How to Avoid Run-ins With Deer
AAA Mid-Atlantic recently released a statement about the dangers of hitting deer on the highway during the animal's mating season. I'll admit, the e-mail caught my eye with its subject line: "A Deer and Present Danger.".
The numbers of deer-on-highway kills have been decreasing since they peaked at 2,129 in Montgomery County in 2002; only 1,867 incidents were reported last year.
The decrease seems like a great thing, both for deer and drivers, but statistics mean nothing if you're the one plowing into a deer on the road.
AAA Mid-Atlantic offers tips on avoiding a deer-car crash:
* Slow down and brake to avoid hitting a deer. Do not swerve. Swerving may cause a driver to lose control of the vehicle, thus increasing the chance of personal injury or death.
* To avoid injuries, brake until the last fraction of a second before impact, and then let off your brakes. This will cause the front end of your car to rise, increasing the odds that the struck deer will pass underneath your car, instead of being launched into your windshield and seriously injuring you or your passengers.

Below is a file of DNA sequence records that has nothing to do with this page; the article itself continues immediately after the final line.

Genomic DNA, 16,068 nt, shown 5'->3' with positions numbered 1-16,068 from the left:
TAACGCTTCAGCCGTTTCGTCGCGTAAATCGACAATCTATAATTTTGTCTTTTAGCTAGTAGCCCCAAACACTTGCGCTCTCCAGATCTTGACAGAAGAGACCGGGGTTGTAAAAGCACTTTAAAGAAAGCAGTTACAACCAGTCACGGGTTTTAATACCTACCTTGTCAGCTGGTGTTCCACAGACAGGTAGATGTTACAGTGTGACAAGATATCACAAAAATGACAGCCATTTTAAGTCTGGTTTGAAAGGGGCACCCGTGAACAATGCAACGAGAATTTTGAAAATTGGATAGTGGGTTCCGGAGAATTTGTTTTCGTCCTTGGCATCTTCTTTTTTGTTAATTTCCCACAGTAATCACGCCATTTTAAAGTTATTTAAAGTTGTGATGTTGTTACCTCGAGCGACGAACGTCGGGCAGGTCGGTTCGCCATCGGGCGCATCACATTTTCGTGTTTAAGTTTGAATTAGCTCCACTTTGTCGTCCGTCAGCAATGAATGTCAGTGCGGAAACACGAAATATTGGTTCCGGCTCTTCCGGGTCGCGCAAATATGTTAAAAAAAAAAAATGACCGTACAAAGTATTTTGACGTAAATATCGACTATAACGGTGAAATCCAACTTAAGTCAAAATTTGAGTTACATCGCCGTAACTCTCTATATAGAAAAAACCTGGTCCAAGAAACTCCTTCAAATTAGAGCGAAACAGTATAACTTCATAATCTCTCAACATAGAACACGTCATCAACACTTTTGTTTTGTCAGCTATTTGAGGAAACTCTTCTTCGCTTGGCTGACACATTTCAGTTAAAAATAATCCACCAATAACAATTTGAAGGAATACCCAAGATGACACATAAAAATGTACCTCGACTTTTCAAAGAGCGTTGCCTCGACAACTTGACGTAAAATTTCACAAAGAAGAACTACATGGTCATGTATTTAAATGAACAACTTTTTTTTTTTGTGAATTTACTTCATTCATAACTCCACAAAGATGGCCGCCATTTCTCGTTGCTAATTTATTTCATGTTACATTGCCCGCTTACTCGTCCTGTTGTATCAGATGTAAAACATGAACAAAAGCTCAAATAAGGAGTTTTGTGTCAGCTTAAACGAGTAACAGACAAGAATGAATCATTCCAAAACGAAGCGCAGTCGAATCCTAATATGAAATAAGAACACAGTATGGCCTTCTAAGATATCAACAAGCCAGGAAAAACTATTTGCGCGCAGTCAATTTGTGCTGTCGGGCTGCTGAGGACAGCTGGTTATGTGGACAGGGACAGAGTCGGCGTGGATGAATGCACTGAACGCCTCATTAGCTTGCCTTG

* Throughout the year, increase your awareness for deer in the early morning and late afternoon. Deer commonly move between daytime resting areas to evening feeding locations. During the breeding season, pay particular attention if driving during nighttime hours.
* Be more alert and slow down in areas where deer-crossing highway signs are posted. These warning signs indicate locations of frequent deer crossings.
* A deer standing near the road may suddenly leap in front of a moving vehicle. Slow down and sound your horn to scare the deer away from the road.
* If you see a deer crossing the road ahead, slow down and scan for more deer. Deer travel in groups; others may be nearby, but out of view.
Anyone have other advice to add about avoiding deer collisions? And, since this is the Travel section, anyone have advice about not hitting critters while on the road, like moose, monkeys or macaws?
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